For countless Americans, appalled by the death of 140 children in the crash of an Air Force cargo plane ferrying Vietnamese orphans to the U.S., the horror of the moment was captured forever in the anguished face of Mrs. Naomi Bronstein (right). But in most news accounts she was identified as nothing more than a rescue worker. In fact, Mrs. Bronstein, a 29-year-old Montreal housewife with 11 children, has been a remarkable mainstay of the Vietnam orphan adoption program for years. She was in Saigon again, arranging for a planeload of children to Canada, when she learned of the crash. Commandeering an orphanage ambulance, she arrived at the crash scene within minutes and began rushing the injured to hospitals.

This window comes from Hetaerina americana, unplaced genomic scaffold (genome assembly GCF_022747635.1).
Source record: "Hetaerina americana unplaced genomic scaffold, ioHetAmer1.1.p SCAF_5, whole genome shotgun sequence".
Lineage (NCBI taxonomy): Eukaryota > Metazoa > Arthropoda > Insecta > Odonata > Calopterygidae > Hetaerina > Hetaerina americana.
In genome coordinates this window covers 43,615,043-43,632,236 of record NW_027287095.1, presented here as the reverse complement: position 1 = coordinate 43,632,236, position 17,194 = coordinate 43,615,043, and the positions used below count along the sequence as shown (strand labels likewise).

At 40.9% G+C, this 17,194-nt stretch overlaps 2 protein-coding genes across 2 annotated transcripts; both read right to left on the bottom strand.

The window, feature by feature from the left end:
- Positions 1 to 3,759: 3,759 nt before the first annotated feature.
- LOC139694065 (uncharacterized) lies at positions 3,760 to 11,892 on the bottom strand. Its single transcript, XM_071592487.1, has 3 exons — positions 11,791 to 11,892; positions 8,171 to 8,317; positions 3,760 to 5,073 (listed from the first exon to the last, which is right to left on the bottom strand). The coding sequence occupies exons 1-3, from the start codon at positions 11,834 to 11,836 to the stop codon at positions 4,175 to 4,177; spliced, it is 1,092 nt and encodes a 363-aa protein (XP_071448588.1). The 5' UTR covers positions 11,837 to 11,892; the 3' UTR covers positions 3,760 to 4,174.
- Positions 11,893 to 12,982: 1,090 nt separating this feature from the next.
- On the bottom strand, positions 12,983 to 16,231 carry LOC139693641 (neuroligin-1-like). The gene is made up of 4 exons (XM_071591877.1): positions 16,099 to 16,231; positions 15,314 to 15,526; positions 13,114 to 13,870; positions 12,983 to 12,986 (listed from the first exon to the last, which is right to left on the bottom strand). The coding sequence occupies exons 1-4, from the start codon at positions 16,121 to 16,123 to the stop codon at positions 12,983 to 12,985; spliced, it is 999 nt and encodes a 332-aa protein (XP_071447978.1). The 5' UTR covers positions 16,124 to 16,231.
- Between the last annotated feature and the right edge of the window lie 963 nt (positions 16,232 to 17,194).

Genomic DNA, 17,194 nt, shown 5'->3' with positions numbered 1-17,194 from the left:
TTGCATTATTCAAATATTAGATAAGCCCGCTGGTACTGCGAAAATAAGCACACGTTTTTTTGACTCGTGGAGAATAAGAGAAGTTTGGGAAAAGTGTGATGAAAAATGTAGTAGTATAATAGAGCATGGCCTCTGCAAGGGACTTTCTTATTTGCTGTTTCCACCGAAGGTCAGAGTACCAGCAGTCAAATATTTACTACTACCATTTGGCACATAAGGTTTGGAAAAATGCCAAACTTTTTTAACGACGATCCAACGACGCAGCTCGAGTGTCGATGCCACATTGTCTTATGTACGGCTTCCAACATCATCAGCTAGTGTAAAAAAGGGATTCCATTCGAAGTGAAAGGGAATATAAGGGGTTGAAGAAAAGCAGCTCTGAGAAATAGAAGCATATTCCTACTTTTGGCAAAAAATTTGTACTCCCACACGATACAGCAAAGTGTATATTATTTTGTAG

Mrs. Bronstein’s involvement with Vietnam began in 1971 when she and her husband, a 33-year-old knitting mill sales manager, began to look into adopting a child. Outraged to learn that children of mixed parentage were languishing in orphanages all over the world, she decided to do something about it. Since then she has adopted six children herself (three from Vietnam, one from Cambodia, another from Ecuador, and a sixth of racially mixed Canadian parents) and shepherded 650 others to new homes in various countries. Though she is anxious to see more orphans rescued from chaotic Vietnam, she is dismayed by the current scrimmaging for children. “Where were all these people a year ago?” she asks angrily. “If we had brought these children out in orderly groups over the past two years, think how many could have been saved!”